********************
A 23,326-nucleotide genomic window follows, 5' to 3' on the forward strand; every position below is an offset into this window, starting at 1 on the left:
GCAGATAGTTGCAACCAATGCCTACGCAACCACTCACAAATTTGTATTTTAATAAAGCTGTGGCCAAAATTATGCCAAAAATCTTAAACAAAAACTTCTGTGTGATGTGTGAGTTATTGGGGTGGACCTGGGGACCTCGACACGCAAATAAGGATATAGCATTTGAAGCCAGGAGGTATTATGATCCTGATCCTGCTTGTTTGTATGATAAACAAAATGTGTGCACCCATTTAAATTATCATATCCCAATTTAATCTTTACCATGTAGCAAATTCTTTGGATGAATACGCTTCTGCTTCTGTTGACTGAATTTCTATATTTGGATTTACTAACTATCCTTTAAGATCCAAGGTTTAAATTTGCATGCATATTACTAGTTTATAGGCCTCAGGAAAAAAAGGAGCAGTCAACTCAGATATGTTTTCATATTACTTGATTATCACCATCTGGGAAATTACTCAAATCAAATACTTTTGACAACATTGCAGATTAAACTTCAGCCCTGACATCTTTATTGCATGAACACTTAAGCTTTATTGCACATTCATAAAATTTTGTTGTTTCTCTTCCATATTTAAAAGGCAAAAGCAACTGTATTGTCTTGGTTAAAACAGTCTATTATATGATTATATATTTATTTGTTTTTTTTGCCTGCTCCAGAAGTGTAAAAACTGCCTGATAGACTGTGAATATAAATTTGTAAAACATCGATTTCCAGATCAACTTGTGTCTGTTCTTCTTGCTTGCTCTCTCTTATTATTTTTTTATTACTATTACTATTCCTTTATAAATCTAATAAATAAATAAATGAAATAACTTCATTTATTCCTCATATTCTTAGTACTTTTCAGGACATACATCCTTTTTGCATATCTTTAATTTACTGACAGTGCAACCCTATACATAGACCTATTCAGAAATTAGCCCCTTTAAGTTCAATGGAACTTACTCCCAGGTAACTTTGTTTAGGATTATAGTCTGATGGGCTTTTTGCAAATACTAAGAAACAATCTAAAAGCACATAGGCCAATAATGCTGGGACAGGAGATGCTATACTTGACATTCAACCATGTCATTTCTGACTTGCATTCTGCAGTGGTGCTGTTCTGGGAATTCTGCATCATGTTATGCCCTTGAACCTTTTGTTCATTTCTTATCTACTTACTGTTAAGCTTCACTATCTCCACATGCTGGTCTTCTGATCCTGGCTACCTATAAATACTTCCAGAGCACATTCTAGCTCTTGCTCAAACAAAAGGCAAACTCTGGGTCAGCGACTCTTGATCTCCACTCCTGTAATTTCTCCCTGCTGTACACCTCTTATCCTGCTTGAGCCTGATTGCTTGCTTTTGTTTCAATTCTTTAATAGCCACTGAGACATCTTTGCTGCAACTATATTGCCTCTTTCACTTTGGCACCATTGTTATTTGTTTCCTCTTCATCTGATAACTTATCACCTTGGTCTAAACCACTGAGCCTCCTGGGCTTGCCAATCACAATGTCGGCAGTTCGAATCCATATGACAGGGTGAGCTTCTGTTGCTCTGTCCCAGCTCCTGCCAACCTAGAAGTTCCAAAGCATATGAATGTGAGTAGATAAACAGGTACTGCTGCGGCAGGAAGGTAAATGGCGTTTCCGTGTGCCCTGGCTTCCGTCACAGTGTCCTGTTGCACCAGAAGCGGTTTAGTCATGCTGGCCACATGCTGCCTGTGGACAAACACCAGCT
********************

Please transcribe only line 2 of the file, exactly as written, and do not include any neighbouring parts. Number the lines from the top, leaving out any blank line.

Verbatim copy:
GCAGATAGTTGCAACCAATGCCTACGCAACCACTCACAAATTTGTATTTTAATAAAGCTGTGGCCAAAATTATGCCAAAAATCTTAAACAAAAACTTCTGTGTGATGTGTGAGTTATTGGGGTGGACCTGGGGACCTCGACACGCAAATAAGGATATAGCATTTGAAGCCAGGAGGTATTATGATCCTGATCCTGCTTGTTTGTATGATAAACAAAATGTGTGCACCCATTTAAATTATCATATCCCAATTTAATCTTTACCATGTAGCAAATTCTTTGGATGAATACGCTTCTGCTTCTGTTGACTGAATTTCTATATTTGGATTTACTAACTATCCTTTAAGATCCAAGGTTTAAATTTGCATGCATATTACTAGTTTATAGGCCTCAGGAAAAAAAGGAGCAGTCAACTCAGATATGTTTTCATATTACTTGATTATCACCATCTGGGAAATTACTCAAATCAAATACTTTTGACAACATTGCAGATTAAACTTCAGCCCTGACATCTTTATTGCATGAACACTTAAGCTTTATTGCACATTCATAAAATTTTGTTGTTTCTCTTCCATATTTAAAAGGCAAAAGCAACTGTATTGTCTTGGTTAAAACAGTCTATTATATGATTATATATTTATTTGTTTTTTTTGCCTGCTCCAGAAGTGTAAAAACTGCCTGATAGACTGTGAATATAAATTTGTAAAACATCGATTTCCAGATCAACTTGTGTCTGTTCTTCTTGCTTGCTCTCTCTTATTATTTTTTTATTACTATTACTATTCCTTTATAAATCTAATAAATAAATAAATGAAATAACTTCATTTATTCCTCATATTCTTAGTACTTTTCAGGACATACATCCTTTTTGCATATCTTTAATTTACTGACAGTGCAACCCTATACATAGACCTATTCAGAAATTAGCCCCTTTAAGTTCAATGGAACTTACTCCCAGGTAACTTTGTTTAGGATTATAGTCTGATGGGCTTTTTGCAAATACTAAGAAACAATCTAAAAGCACATAGGCCAATAATGCTGGGACAGGAGATGCTATACTTGACATTCAACCATGTCATTTCTGACTTGCATTCTGCAGTGGTGCTGTTCTGGGAATTCTGCATCATGTTATGCCCTTGAACCTTTTGTTCATTTCTTATCTACTTACTGTTAAGCTTCACTATCTCCACATGCTGGTCTTCTGATCCTGGCTACCTATAAATACTTCCAGAGCACATTCTAGCTCTTGCTCAAACAAAAGGCAAACTCTGGGTCAGCGACTCTTGATCTCCACTCCTGTAATTTCTCCCTGCTGTACACCTCTTATCCTGCTTGAGCCTGATTGCTTGCTTTTGTTTCAATTCTTTAATAGCCACTGAGACATCTTTGCTGCAACTATATTGCCTCTTTCACTTTGGCACCATTGTTATTTGTTTCCTCTTCATCTGATAACTTATCACCTTGGTCTAAACCACTGAGCCTCCTGGGCTTGCCAATCACAATGTCGGCAGTTCGAATCCATATGACAGGGTGAGCTTCTGTTGCTCTGTCCCAGCTCCTGCCAACCTAGAAGTTCCAAAGCATATGAATGTGAGTAGATAAACAGGTACTGCTGCGGCAGGAAGGTAAATGGCGTTTCCGTGTGCCCTGGCTTCCGTCACAGTGTCCTGTTGCACCAGAAGCGGTTTAGTCATGCTGGCCACATGCTGCCTGTGGACAAACACCAGCT